Jharkhand plans incinerators in schools to burn sanitary pads

  • Anbwesh Roy Choudhury, Hindustan Times, Ranchi
  • Updated: Dec 05, 2015 12:11 IST
Rural school girls in Gumla. (Parwaz Khan/HT photo)

They use and throw them on the sly--in the fields, ponds and toilets. To address the shame associated with disposing sanitary pads, the state government is mulling over setting up incinerators at residential schools for girls in the state.

Beginning next year, more than two million adolescent girls will start receiving sanitary pads for free from the state government. Health officials said the biggest challenge thereafter would be to ensure safe and hygienic disposal of the pads.

A 2013 Unicef study found that just 28% girls used sanitary pads in the state, of whom 62% buried and 26% threw them in fields and ponds. Similarly, of the remaining who used cloth during menstrual cycles, 62% buried the cloth after use while 24% threw them in ponds, the study found.

For starters, incinerators would be set up in more 203 residential Kasturba Gandhi Balika Vidyalayas and later in other schools and villages.

Ranchi-based environmentalist Nitish Priyadarshi said, “The rule is to burn them in closed areas like incinerators. They don’t decompose very fast, and like plastic, they are a big threat to the environment.”

A plastic bag takes 500-1000 years to decompose, plastic bottles 70-450 years, and sanitary pads and baby diapers 500-800 years, according to experts.

Unicef official Sonali Mukherjee said, “There have been instances where school toilets had to broken because sanitary pads and clothes clogged them. Hygienic disposal is an integral part of the menstrual hygiene programme”.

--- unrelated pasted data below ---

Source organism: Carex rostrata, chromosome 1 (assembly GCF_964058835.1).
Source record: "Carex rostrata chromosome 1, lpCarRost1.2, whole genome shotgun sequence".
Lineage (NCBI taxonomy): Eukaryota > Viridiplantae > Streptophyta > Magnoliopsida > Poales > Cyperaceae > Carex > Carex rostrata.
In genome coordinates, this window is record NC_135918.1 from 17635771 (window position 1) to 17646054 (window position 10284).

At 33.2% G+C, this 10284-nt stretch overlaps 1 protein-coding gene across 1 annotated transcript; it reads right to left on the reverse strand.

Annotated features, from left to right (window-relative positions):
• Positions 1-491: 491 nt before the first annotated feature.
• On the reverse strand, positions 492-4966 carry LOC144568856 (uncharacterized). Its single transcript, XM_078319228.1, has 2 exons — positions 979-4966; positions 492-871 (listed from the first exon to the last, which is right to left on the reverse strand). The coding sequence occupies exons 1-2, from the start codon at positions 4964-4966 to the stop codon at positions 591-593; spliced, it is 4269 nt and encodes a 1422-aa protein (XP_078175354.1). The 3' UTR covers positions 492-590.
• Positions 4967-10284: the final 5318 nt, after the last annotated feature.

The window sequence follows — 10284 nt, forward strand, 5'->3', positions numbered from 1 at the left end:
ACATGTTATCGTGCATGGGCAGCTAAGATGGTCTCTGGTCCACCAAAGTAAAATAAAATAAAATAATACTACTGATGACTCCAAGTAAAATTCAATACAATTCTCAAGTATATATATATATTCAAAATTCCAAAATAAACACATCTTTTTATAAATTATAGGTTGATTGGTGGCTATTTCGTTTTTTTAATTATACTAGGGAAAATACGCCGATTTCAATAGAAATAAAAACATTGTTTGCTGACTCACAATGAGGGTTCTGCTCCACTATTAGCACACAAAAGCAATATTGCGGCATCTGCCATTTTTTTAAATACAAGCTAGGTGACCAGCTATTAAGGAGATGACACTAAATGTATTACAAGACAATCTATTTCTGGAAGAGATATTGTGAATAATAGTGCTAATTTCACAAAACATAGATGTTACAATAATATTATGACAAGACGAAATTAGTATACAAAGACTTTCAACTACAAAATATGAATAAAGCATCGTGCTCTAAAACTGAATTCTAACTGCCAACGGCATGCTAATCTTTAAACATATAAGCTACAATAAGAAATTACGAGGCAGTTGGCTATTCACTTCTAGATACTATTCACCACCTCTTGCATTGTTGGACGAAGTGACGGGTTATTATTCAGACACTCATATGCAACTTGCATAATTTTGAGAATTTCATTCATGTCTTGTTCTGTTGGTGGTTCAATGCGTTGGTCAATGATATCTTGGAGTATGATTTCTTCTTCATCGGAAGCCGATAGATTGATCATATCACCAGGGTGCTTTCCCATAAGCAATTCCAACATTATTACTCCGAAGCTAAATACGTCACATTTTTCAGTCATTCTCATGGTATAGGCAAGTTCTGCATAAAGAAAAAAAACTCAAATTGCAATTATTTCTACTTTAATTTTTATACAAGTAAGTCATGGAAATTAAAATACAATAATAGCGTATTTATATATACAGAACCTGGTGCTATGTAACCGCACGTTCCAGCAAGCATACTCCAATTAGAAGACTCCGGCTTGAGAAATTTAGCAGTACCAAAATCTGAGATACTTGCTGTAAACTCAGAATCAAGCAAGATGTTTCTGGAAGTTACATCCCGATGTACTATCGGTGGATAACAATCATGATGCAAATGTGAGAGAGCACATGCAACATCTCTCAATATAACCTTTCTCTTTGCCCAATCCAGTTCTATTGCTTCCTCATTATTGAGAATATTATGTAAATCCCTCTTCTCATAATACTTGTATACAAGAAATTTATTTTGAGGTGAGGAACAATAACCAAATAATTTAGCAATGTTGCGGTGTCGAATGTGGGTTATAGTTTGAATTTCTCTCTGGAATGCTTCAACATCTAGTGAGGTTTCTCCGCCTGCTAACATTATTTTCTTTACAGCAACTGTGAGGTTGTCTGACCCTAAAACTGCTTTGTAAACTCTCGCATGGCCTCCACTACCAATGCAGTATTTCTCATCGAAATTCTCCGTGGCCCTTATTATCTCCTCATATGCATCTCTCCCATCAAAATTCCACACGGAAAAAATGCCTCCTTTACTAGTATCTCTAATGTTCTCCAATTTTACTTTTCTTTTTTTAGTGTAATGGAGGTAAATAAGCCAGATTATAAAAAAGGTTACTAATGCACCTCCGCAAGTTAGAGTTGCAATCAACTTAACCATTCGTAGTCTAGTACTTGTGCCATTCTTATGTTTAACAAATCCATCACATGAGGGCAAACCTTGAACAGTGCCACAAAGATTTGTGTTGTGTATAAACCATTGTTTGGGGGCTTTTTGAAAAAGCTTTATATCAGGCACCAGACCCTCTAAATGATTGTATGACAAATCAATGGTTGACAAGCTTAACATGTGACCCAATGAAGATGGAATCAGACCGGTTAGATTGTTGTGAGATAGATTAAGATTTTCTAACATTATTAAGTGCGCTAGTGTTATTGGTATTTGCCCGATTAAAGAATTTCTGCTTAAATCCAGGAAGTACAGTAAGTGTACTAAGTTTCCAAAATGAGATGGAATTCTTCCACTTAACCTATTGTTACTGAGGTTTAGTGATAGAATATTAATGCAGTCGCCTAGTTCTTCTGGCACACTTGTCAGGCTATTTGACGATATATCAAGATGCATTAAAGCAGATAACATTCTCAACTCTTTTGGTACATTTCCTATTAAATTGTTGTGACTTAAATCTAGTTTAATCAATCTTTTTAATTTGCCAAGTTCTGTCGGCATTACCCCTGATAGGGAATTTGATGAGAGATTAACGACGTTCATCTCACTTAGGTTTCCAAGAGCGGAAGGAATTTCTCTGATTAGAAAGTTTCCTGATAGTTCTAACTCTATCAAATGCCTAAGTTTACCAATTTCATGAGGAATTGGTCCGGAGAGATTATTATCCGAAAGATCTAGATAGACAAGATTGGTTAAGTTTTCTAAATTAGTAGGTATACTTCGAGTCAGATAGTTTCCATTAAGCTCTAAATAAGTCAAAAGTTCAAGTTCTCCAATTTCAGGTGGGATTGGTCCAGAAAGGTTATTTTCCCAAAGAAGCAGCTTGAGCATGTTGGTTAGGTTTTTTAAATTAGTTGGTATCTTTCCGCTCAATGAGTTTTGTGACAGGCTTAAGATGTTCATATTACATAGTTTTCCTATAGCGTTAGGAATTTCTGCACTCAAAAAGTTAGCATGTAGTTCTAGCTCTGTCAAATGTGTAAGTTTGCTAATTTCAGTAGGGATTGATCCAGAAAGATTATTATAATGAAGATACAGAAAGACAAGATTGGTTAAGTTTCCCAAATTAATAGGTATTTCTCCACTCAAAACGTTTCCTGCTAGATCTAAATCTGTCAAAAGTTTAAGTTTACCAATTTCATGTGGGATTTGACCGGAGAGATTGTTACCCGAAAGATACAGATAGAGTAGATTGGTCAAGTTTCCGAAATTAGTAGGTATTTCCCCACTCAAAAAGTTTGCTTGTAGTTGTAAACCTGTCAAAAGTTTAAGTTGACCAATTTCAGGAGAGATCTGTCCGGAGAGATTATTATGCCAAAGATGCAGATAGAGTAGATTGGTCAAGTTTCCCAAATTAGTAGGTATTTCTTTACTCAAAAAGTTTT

Nodal officer for menstrual health Dr Jaya Prasad said, “Throwing (used sanitary pads) in the open poses health and environmental risks, like spread of bacteria and pollution. Only a few (girls) burn their pads or cloth”.

Such unhygienic practices can be attributed to an age-old belief system that burning a used menstruation napkin or cloth would bring ill-luck to the family and make the girl sick, officials said.

“We will ensure that such misinformation is gotten rid of. Menstrual health is still surrounded by taboos and myths,” said Dr Sumant Mishra, director-in-chief, Institute of Public Health.

The state will also hold village-level dissemination workshops to educate families that impose restrictions on girls, preventing them from leaving the house during their periods because they are considered “dirty and impure,” a health official said.

Though such restrictions seem archaic, surprisingly 67% girls in the state found the restrictions to be fair, while 54% girls felt embarrassed because of them, according to the study.

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